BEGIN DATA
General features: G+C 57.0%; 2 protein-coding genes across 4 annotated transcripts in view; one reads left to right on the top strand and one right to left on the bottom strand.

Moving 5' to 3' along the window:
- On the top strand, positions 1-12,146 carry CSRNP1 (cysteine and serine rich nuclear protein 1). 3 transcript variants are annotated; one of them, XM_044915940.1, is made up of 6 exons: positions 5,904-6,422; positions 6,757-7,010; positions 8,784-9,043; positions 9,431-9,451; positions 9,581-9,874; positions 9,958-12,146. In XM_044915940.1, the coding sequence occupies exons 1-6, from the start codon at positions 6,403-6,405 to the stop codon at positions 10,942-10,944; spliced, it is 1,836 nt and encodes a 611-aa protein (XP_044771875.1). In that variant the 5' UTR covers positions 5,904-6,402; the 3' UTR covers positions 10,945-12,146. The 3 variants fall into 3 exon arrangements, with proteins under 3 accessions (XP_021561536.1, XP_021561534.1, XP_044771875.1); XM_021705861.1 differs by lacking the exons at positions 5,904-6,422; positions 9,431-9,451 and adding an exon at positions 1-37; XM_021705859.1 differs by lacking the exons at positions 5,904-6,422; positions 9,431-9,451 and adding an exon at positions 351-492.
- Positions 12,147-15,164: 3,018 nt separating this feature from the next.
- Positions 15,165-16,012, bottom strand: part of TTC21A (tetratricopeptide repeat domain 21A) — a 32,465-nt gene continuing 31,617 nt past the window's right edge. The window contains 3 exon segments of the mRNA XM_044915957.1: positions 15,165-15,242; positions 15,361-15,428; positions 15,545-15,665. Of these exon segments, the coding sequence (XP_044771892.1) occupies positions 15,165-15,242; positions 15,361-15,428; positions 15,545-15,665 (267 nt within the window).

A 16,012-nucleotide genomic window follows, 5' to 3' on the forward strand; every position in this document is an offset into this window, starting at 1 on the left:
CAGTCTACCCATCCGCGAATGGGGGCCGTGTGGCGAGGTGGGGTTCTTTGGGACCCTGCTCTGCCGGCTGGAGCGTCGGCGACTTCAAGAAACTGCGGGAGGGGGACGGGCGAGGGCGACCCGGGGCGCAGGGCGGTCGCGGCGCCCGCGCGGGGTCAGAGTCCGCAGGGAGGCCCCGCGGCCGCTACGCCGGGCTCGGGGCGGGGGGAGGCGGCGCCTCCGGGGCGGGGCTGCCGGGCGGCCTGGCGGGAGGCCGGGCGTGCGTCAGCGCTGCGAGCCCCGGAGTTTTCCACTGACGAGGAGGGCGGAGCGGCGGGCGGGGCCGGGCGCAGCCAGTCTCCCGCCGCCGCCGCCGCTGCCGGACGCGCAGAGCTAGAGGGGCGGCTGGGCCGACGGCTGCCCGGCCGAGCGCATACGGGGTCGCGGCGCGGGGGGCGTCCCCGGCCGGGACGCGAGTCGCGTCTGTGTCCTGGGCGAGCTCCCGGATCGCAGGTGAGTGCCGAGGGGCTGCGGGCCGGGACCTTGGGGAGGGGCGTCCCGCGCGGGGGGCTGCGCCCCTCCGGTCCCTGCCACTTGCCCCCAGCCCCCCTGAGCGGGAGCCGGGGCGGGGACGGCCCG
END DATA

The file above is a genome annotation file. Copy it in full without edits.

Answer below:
General features: G+C 57.0%; 2 protein-coding genes across 4 annotated transcripts in view; one reads left to right on the top strand and one right to left on the bottom strand.

Moving 5' to 3' along the window:
- On the top strand, positions 1-12,146 carry CSRNP1 (cysteine and serine rich nuclear protein 1). 3 transcript variants are annotated; one of them, XM_044915940.1, is made up of 6 exons: positions 5,904-6,422; positions 6,757-7,010; positions 8,784-9,043; positions 9,431-9,451; positions 9,581-9,874; positions 9,958-12,146. In XM_044915940.1, the coding sequence occupies exons 1-6, from the start codon at positions 6,403-6,405 to the stop codon at positions 10,942-10,944; spliced, it is 1,836 nt and encodes a 611-aa protein (XP_044771875.1). In that variant the 5' UTR covers positions 5,904-6,402; the 3' UTR covers positions 10,945-12,146. The 3 variants fall into 3 exon arrangements, with proteins under 3 accessions (XP_021561536.1, XP_021561534.1, XP_044771875.1); XM_021705861.1 differs by lacking the exons at positions 5,904-6,422; positions 9,431-9,451 and adding an exon at positions 1-37; XM_021705859.1 differs by lacking the exons at positions 5,904-6,422; positions 9,431-9,451 and adding an exon at positions 351-492.
- Positions 12,147-15,164: 3,018 nt separating this feature from the next.
- Positions 15,165-16,012, bottom strand: part of TTC21A (tetratricopeptide repeat domain 21A) — a 32,465-nt gene continuing 31,617 nt past the window's right edge. The window contains 3 exon segments of the mRNA XM_044915957.1: positions 15,165-15,242; positions 15,361-15,428; positions 15,545-15,665. Of these exon segments, the coding sequence (XP_044771892.1) occupies positions 15,165-15,242; positions 15,361-15,428; positions 15,545-15,665 (267 nt within the window).

A 16,012-nucleotide genomic window follows, 5' to 3' on the forward strand; every position in this document is an offset into this window, starting at 1 on the left:
CAGTCTACCCATCCGCGAATGGGGGCCGTGTGGCGAGGTGGGGTTCTTTGGGACCCTGCTCTGCCGGCTGGAGCGTCGGCGACTTCAAGAAACTGCGGGAGGGGGACGGGCGAGGGCGACCCGGGGCGCAGGGCGGTCGCGGCGCCCGCGCGGGGTCAGAGTCCGCAGGGAGGCCCCGCGGCCGCTACGCCGGGCTCGGGGCGGGGGGAGGCGGCGCCTCCGGGGCGGGGCTGCCGGGCGGCCTGGCGGGAGGCCGGGCGTGCGTCAGCGCTGCGAGCCCCGGAGTTTTCCACTGACGAGGAGGGCGGAGCGGCGGGCGGGGCCGGGCGCAGCCAGTCTCCCGCCGCCGCCGCCGCTGCCGGACGCGCAGAGCTAGAGGGGCGGCTGGGCCGACGGCTGCCCGGCCGAGCGCATACGGGGTCGCGGCGCGGGGGGCGTCCCCGGCCGGGACGCGAGTCGCGTCTGTGTCCTGGGCGAGCTCCCGGATCGCAGGTGAGTGCCGAGGGGCTGCGGGCCGGGACCTTGGGGAGGGGCGTCCCGCGCGGGGGGCTGCGCCCCTCCGGTCCCTGCCACTTGCCCCCAGCCCCCCTGAGCGGGAGCCGGGGCGGGGACGGCCCG